To date, I have covered two anti-androgens in detail on this blog: namely, Spironolactone and RU58841. Two other anti-androgens, fluridil and flutamide, are also fairly popular in the hair loss world. Due to their similar names, many people confuse the two, so I am writing one post to cover both products. I also do not want to write too many separate posts on anti-androgens, but do want to cover the main ones.
Fluridil versus Flutamide
Over the years, on all major hair loss forums people have created a number of threads asking whether fluridil or flutamide is better for treating hair loss.
If you do a google search for each product, flutamide has 423,000 results and fluridil has only 15,900 results. Clearly, this is a no contest when it comes to importance (by comparison, Spironolactone has 728,000 results and RU58841 has 78,600 results).
Moreover, if you do a search on Pubmed, flutamide has 3,238 results (although the majority are not related to scalp hair loss issues) and fluridil has only two results (!) with only one of those two being of significance. So based on popularity, it seems like flutamide is the way to go.
It would also seem that because flutamide is so heavily studied per the number of Pubmed results, its side effects are unlikely to result in any major surprises.
However, based on effectiveness, the superiority of flutamide over fluridil is is not clear when reading hair loss forum testimonials.
Flutamide is a synthetic anti-androgen that was first approved by the US FDA in 1989 to treat prostate cancer in men. The drug is sold under numerous brand names. According to the wikipedia entry on Flutamide, the drug has now largely been replaced with newer anti-androgens with fewer side effects. I am not so sure if this is true when it comes to scalp hair regrowth applications since numerous hair loss forum members continue to use flutamide. Moreover, topical application of flutamide via nanoparticles could results in fewer or no side effects.
An interesting study from 2011 where a women with hair loss saw no results when on Spironolactone plus topical Minoxidil, but did see hair regrowth when on Flutamide.
An interesting study comparing Finasteride, Flutamide and Spironolactone for treating hirsutism (all three almost equally effective in reducing body hair modestly).
The chemical name for Fluridil is Topilutamide. Fluridil is currently sold via the brand name Eucapil, a topical product that is manufactured by Czech Republic based company Interpharma that holds patent rights to Fluridil. The company claims that Eucapil is not absorbed systematically and it has thus far not resulted in any side effects. Interpharma was founded in 1932, and became a subsidiary of Japan’s Otsuka Pharmaceutical in 2008. Eucapil is only approved for sale in several European countries, but many people around the world seem to be getting their hands on the product easily.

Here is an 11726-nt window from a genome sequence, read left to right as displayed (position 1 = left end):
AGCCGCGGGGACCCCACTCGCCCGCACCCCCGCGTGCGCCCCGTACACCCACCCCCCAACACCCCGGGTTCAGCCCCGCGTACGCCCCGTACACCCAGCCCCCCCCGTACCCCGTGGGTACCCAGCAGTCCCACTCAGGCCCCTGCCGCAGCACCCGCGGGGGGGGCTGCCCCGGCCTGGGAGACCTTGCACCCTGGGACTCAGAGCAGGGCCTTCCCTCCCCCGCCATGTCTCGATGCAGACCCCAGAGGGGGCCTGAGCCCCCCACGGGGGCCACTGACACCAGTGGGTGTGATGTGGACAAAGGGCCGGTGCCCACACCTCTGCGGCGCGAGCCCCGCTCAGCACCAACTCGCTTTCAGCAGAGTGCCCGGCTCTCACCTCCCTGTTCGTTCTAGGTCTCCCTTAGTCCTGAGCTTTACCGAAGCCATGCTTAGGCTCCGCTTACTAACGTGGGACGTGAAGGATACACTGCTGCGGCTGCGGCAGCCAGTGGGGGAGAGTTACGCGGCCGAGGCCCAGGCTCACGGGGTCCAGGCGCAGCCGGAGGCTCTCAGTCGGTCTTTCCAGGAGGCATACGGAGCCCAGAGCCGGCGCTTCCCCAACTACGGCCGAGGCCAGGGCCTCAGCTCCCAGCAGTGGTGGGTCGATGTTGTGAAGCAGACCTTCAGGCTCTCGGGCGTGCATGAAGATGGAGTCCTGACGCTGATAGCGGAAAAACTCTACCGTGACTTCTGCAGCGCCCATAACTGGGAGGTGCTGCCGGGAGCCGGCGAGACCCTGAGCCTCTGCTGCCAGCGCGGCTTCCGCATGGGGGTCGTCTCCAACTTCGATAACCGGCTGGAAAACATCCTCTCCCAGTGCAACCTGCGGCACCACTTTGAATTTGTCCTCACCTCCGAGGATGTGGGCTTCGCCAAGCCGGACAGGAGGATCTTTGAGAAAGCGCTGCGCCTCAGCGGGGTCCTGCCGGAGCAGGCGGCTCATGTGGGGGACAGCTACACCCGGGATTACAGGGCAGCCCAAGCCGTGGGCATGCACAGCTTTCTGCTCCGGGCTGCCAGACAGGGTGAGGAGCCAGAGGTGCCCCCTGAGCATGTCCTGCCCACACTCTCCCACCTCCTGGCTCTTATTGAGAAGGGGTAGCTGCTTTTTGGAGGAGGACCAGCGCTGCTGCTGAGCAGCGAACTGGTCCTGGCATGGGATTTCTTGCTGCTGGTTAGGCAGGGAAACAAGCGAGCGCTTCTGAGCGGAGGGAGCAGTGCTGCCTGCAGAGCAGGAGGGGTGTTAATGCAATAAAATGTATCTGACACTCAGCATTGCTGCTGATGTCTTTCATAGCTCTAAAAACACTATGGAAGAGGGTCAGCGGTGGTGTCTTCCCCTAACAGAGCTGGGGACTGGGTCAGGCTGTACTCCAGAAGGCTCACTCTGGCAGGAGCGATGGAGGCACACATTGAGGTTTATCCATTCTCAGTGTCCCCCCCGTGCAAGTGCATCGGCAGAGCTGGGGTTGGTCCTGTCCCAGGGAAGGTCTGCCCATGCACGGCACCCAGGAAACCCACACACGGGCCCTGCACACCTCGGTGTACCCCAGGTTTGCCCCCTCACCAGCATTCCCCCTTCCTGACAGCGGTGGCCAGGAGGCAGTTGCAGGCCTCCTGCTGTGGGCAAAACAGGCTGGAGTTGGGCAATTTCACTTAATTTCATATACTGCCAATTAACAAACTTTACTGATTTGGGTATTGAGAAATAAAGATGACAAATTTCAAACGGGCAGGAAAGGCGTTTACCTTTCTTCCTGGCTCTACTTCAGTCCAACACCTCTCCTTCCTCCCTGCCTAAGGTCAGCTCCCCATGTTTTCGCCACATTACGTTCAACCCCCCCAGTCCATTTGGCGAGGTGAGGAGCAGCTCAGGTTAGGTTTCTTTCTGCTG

The one and only study on Pubmed regarding Fluridil is from 2002, and suggests a modest benefit (anagen hair quantity increased from 76 percent to 87 percent) for hair loss sufferers with no major side effects. Also see this one other important paper on Fluridil. Eucapil’s before and after photos of scalp hair when using Fluridil seem decent, but perhaps they are exhibiting a best case scenario.
There are numerous anti-androgens available in the market today. If I were to take one just for scalp hair loss, I would only use a topical one in order to limit side effects. When it comes to effectiveness on scalp hair, do not expect miracles. While it seems like all anti-androgens result in some benefit for scalp hair for most users, regrowing long lost hair is not at all likely.
As far as flutamide versus fluridil, I am not sure which one is more effective, but fluridil seems to be somewhat safer, although flutamide is by no means dangerous from what I have read on the various hair loss forums and studies. It is imperative to consult a doctor prior to trying such drugs, as my opinions and conclusions based on just internet research can easily be incorrect. I am neither a doctor, nor educated or experienced in any kind of medical field.